The following responses are from three of the four Student Government Association’s presidential campaigns when asked to provide a brief summary of their plans to help prevent sexual assault on campus and advocate for victims as president. We did not receive a response from the Aubel/Hiatt campaign.
From the Meraz/Mazeitis campaign:
The Meraz/Mazeitis campaign is absolutely committed to challenging sexual assault on our campus. In fact, for the last two years, Jake has worked as a sexual assault prevention peer educator with the Step In, Speak Out program, educating hundreds of students about the harms of rape culture and the necessity of bystander intervention.
We intend to require active bystander intervention training for all elected and appointed members of SGA, and plan to support the efforts of the newly-established It’s On Us Taskforce in whatever ways we can. Our office will always be a space where victims of sexual assault can find support and resources, and we look forward to continuing our relationship with outstanding organizations like the Gender + Equality Center to fight sexual assault wherever it occurs.
If you’re interested in learning more about the issue of sexual assault on college campuses, check out Jake’s article in this issue about the impact even a small number of rapists can have. For more information about sexual assault prevention/awareness and other aspects of our platform, please visit our website at allinwithmm.com.
From the Shurbaji/Hardin campaign:
According to the National Sexual Violence Resource Center, one in five women and one in 71 men are sexually assaulted on college campuses nationwide. This is unacceptable. No person should have to suffer from a sexual assault, and no victim deserves blame in wake of an attack.
We are personally committed to alleviating rape culture in our community with three steps.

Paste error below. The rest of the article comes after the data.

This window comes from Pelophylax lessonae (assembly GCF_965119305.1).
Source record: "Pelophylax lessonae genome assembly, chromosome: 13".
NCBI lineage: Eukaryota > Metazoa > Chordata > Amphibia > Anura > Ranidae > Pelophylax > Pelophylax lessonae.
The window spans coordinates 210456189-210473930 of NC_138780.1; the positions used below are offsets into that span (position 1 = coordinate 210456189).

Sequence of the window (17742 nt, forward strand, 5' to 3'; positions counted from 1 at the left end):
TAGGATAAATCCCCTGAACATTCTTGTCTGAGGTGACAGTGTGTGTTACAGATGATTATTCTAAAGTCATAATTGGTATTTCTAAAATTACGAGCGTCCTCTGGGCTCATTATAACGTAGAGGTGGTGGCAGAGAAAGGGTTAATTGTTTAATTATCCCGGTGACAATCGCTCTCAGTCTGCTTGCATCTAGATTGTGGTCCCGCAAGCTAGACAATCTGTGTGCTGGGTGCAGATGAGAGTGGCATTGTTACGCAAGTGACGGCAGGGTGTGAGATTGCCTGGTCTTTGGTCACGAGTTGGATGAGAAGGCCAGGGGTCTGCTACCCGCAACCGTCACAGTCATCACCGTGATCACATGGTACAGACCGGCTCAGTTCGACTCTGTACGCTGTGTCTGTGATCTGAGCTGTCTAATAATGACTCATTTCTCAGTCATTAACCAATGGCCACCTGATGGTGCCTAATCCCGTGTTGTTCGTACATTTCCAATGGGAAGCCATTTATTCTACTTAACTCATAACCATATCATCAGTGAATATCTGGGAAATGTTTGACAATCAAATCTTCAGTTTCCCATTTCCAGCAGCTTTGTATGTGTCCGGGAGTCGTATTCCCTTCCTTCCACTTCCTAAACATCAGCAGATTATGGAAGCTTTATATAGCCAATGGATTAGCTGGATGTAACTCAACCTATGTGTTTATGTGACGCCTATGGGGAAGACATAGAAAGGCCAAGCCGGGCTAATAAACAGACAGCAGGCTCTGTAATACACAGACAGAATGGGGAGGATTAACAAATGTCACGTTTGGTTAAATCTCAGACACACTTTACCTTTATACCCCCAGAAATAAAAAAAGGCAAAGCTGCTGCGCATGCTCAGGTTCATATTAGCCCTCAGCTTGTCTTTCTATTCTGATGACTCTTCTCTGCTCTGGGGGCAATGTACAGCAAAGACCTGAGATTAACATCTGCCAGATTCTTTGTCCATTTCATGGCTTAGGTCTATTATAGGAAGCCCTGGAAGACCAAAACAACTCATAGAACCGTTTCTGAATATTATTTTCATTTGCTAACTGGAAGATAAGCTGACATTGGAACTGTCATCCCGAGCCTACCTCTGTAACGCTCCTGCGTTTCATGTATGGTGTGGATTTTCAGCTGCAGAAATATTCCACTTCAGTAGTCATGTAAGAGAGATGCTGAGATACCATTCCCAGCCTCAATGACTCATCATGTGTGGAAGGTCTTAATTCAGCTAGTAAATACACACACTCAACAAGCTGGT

First, when called upon to speak about rape culture, we will name the problem rather than place blame on a victim for the acts of their perpetrator. Because individuals in prestigious leadership roles have the capability of influencing the public’s perception of societal norms, it is vital for us as a potential SGA President and Vice President to take strong, public stances in support of victims and against rape culture. More specifically, I (Yaseen Shurbaji) will participate in the White Ribbon Campaign to show my support for ending sexual violence. We will also both participate in the It’s On Us campaign and provide any resources we can to further its reach. This includes changing the desktop background images of every campus computer to include the It’s On Us graphic and taking over the OU Snapchat during sexual assault awareness month.
Second, we will raise awareness without targeting cohorts of people. Everyone is equal, and cornering individuals is counterproductive to changing perception. Instead, we will have collective dialogues with numerous students and faculty. We already plan on implementing a video series to connect with the community, and we will produce some which address our stance, outline common misconceptions, and teach viewers how to be active bystanders.
Lastly, we will closely follow Education Secretary Betsy DeVos, as she recently announced that her administration would rewrite Title IX regulations. We both had the fortunate opportunity to work for the United State Congress this summer under Rep. Tom Cole and Senator James Lankford. By keeping an open, direct line of communication with our representatives’ offices, we will have up-to-date information on Secretary Devos’s propositions and be able to effectively advocate for positive Title IX rulings. If you’d like to review more safety measures, please visit www.shurbajihardin4sga.com.
From the Williams/Lyness campaign:
The Williams/Lyness campaign views sexual assault prevention as one of the key planks of our campaign. Our current plans to reduce sexual assault on campus are to allocate more funds to the organizations and movements, such as the #ItsOnUs Committee, dedicated to prevention in addition to working with them directly whenever possible.
We also want to make sure that the federal rollback of the 2011 “Dear Colleague Letter” does not affect OU. We’re planning to implement the protections granted by the Letter on a campus level. In addition, we plan on initiating several reforms of the Step In, Speak Out program. We want to include training on identifying and preventing male-to-male, female-to-female, and female-to-male rape in addition to the curriculum focusing on male-to-female rape.
We unequivocally believe that all victims of rape, no matter the gender of those involved, deserve to be heard and protected.
Learn more about their platform at their campaign website.